Matthew Sekol

"The basic tool for the manipulation of reality is the manipulation of words."

Month: July 2014

Roast Beef and IT

I recently came across a neglected IT system. The software itself was up to date and patched, but the processes and management of this system had fallen away. The explanation I received was a story that I hadn’t heard before, but one that is used frequently to describe such a phenomenon in a business. The story goes like this…

A newly married couple was preparing a roast beef dinner. The wife cut the ends off of the roast and placed it in the pan. The husband asked her why she was doing that. She explained that was the way her mother always did it. The next day, she rang up her mother who explained that the grandmother had done that when she was a little girl. When they asked the grandmother about it, she explained that the roasting pan she used to use was too small to fit a roast in, so she cut the ends off.

Clearly, the point of the story is to show how outdated processes can be a hindrance, or at least wasteful if not checked. When it comes to IT processes though, what can the harm be? Well, it turns out the harm can be pretty high.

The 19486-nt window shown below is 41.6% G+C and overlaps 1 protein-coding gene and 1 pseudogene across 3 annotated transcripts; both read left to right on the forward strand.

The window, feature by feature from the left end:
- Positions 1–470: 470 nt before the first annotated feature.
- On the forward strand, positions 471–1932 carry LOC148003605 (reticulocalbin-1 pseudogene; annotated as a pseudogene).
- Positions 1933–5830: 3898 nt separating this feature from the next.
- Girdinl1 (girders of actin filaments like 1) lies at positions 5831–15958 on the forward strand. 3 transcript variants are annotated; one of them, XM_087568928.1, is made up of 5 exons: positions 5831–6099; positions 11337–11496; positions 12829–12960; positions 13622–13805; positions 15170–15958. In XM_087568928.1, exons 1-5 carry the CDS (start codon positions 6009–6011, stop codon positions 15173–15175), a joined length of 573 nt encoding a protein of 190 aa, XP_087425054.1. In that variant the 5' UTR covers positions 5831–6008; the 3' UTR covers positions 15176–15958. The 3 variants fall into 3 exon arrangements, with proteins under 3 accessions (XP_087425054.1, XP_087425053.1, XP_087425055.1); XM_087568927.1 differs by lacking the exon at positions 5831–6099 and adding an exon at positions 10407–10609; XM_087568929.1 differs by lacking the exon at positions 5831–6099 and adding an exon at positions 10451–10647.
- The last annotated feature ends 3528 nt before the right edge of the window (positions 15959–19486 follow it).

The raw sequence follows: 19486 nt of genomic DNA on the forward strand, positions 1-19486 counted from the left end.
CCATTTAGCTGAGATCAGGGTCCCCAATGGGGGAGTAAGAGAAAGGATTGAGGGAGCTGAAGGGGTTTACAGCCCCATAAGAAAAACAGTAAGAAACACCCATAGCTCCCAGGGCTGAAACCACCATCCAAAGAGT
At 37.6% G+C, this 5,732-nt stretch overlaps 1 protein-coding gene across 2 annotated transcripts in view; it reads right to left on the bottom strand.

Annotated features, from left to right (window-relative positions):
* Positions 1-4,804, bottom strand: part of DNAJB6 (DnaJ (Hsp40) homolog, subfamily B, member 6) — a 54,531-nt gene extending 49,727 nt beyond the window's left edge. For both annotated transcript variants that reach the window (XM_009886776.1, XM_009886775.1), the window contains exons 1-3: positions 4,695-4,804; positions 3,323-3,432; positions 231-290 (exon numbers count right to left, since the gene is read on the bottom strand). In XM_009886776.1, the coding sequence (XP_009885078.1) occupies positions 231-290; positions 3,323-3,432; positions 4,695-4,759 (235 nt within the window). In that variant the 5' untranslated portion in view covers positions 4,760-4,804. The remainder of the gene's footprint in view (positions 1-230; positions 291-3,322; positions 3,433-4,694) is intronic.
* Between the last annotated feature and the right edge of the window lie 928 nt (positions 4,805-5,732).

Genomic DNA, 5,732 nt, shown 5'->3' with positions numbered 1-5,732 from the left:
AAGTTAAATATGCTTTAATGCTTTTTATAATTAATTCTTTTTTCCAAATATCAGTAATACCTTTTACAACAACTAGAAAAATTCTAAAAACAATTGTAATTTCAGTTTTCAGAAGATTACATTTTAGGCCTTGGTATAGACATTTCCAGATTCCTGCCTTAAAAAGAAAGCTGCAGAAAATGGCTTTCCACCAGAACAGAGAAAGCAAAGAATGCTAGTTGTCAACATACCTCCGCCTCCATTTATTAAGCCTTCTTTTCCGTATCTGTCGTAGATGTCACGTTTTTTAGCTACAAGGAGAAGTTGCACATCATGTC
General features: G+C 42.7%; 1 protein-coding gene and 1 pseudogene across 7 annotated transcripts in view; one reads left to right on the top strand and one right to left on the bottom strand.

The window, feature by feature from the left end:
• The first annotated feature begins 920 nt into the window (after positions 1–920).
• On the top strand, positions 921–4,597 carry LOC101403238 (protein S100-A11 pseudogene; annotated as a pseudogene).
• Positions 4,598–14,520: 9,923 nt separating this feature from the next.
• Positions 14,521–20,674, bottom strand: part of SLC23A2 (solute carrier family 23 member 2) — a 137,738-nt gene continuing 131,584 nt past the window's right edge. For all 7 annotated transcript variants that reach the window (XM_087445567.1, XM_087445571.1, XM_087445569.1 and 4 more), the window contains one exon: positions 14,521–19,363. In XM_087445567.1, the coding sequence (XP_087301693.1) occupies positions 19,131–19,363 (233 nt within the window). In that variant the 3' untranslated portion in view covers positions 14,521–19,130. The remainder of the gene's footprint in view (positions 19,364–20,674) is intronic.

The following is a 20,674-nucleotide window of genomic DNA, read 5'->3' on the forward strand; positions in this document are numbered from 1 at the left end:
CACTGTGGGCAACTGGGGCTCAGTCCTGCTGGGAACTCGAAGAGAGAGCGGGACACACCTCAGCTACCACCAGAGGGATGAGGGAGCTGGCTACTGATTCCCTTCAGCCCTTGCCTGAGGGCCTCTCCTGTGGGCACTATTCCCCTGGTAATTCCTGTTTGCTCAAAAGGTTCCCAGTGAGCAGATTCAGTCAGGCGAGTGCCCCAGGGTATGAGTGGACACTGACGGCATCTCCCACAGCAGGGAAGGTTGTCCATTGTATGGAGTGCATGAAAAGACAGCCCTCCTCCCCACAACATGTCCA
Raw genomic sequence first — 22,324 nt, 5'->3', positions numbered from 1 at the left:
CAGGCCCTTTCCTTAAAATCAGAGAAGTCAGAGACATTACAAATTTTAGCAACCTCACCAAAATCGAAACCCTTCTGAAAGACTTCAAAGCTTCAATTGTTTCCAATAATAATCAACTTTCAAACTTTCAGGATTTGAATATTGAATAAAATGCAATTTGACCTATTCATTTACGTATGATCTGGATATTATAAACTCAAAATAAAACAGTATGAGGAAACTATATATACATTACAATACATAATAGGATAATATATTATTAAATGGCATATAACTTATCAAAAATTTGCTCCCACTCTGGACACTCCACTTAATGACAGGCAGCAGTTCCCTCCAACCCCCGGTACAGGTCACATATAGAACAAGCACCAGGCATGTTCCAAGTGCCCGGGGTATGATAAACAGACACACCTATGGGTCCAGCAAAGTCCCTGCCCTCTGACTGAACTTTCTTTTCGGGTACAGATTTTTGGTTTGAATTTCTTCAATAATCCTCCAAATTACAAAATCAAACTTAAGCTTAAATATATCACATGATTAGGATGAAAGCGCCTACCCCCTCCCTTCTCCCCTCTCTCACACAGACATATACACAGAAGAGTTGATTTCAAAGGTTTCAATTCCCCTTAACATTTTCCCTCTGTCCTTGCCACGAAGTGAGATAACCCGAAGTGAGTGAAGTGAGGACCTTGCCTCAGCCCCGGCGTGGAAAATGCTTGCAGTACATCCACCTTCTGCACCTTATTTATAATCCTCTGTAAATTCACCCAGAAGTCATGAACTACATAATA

The rest of this is a little technical, so hang on!

Active Directory Replication
The particular system that brought this story up was Active Directory. After working with a company, I heard a complaint that when computers would lose their domain membership, Site Support couldn’t delete the computer object from the domain and add it back with the same name. There would always be a conflict that would prevent it despite deleting the computer object from AD. As a result, their domain was riddled with computer01, computer01a, computer01b, etc.

After going through several Microsoft Active Directory Healthchecks over the years, this sounded to me like the convergence time was too high across the domain. My assumption was that the computer object deletion wouldn’t replicate fast enough before a new computer was joined to the domain. I found an excellent PowerShell script to test out my theory.

After running the script, I noticed that it was taking 15 minutes to replicate an object across the domain. In my own observation with manual object creation, this appeared to be upwards of 45 minutes! Furthermore, it was taking most of the time just to reach one particular site. I started my investigation.